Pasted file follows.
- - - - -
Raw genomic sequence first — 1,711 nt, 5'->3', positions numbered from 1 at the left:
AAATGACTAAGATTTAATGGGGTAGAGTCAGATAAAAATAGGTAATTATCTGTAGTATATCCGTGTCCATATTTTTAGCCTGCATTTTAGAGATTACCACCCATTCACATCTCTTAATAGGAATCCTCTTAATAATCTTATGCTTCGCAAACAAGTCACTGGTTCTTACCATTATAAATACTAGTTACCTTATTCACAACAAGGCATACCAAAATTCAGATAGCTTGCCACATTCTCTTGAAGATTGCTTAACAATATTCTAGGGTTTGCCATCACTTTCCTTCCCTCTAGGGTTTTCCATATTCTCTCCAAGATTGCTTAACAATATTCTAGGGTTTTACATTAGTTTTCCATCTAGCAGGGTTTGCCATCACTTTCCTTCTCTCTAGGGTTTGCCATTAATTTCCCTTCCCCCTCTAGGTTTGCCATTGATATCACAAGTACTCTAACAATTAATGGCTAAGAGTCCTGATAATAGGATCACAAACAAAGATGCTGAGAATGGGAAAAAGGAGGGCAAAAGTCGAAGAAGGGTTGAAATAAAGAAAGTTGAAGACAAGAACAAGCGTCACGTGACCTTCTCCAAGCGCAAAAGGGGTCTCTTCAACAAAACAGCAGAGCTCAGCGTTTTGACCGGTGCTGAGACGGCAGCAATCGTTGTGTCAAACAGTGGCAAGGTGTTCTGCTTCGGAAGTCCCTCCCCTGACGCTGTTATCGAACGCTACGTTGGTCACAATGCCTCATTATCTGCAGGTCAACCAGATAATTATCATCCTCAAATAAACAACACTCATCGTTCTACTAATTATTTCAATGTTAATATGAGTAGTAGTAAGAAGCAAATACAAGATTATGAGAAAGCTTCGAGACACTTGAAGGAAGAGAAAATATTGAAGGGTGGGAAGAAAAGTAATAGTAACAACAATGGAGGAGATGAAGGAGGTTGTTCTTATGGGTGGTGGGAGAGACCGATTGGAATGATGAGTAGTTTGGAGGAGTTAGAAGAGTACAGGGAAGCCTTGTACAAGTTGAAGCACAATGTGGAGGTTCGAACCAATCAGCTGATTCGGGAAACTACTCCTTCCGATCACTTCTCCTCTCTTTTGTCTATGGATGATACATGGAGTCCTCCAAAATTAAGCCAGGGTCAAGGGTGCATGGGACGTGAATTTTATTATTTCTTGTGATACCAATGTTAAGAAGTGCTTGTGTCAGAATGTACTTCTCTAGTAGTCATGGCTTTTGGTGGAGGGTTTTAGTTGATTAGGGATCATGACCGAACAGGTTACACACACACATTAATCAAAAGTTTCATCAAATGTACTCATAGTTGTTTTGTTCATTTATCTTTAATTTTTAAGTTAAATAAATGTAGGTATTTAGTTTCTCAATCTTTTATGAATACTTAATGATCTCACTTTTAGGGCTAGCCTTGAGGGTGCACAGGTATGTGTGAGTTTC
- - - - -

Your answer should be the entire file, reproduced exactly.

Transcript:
Raw genomic sequence first — 1,711 nt, 5'->3', positions numbered from 1 at the left:
AAATGACTAAGATTTAATGGGGTAGAGTCAGATAAAAATAGGTAATTATCTGTAGTATATCCGTGTCCATATTTTTAGCCTGCATTTTAGAGATTACCACCCATTCACATCTCTTAATAGGAATCCTCTTAATAATCTTATGCTTCGCAAACAAGTCACTGGTTCTTACCATTATAAATACTAGTTACCTTATTCACAACAAGGCATACCAAAATTCAGATAGCTTGCCACATTCTCTTGAAGATTGCTTAACAATATTCTAGGGTTTGCCATCACTTTCCTTCCCTCTAGGGTTTTCCATATTCTCTCCAAGATTGCTTAACAATATTCTAGGGTTTTACATTAGTTTTCCATCTAGCAGGGTTTGCCATCACTTTCCTTCTCTCTAGGGTTTGCCATTAATTTCCCTTCCCCCTCTAGGTTTGCCATTGATATCACAAGTACTCTAACAATTAATGGCTAAGAGTCCTGATAATAGGATCACAAACAAAGATGCTGAGAATGGGAAAAAGGAGGGCAAAAGTCGAAGAAGGGTTGAAATAAAGAAAGTTGAAGACAAGAACAAGCGTCACGTGACCTTCTCCAAGCGCAAAAGGGGTCTCTTCAACAAAACAGCAGAGCTCAGCGTTTTGACCGGTGCTGAGACGGCAGCAATCGTTGTGTCAAACAGTGGCAAGGTGTTCTGCTTCGGAAGTCCCTCCCCTGACGCTGTTATCGAACGCTACGTTGGTCACAATGCCTCATTATCTGCAGGTCAACCAGATAATTATCATCCTCAAATAAACAACACTCATCGTTCTACTAATTATTTCAATGTTAATATGAGTAGTAGTAAGAAGCAAATACAAGATTATGAGAAAGCTTCGAGACACTTGAAGGAAGAGAAAATATTGAAGGGTGGGAAGAAAAGTAATAGTAACAACAATGGAGGAGATGAAGGAGGTTGTTCTTATGGGTGGTGGGAGAGACCGATTGGAATGATGAGTAGTTTGGAGGAGTTAGAAGAGTACAGGGAAGCCTTGTACAAGTTGAAGCACAATGTGGAGGTTCGAACCAATCAGCTGATTCGGGAAACTACTCCTTCCGATCACTTCTCCTCTCTTTTGTCTATGGATGATACATGGAGTCCTCCAAAATTAAGCCAGGGTCAAGGGTGCATGGGACGTGAATTTTATTATTTCTTGTGATACCAATGTTAAGAAGTGCTTGTGTCAGAATGTACTTCTCTAGTAGTCATGGCTTTTGGTGGAGGGTTTTAGTTGATTAGGGATCATGACCGAACAGGTTACACACACACATTAATCAAAAGTTTCATCAAATGTACTCATAGTTGTTTTGTTCATTTATCTTTAATTTTTAAGTTAAATAAATGTAGGTATTTAGTTTCTCAATCTTTTATGAATACTTAATGATCTCACTTTTAGGGCTAGCCTTGAGGGTGCACAGGTATGTGTGAGTTTC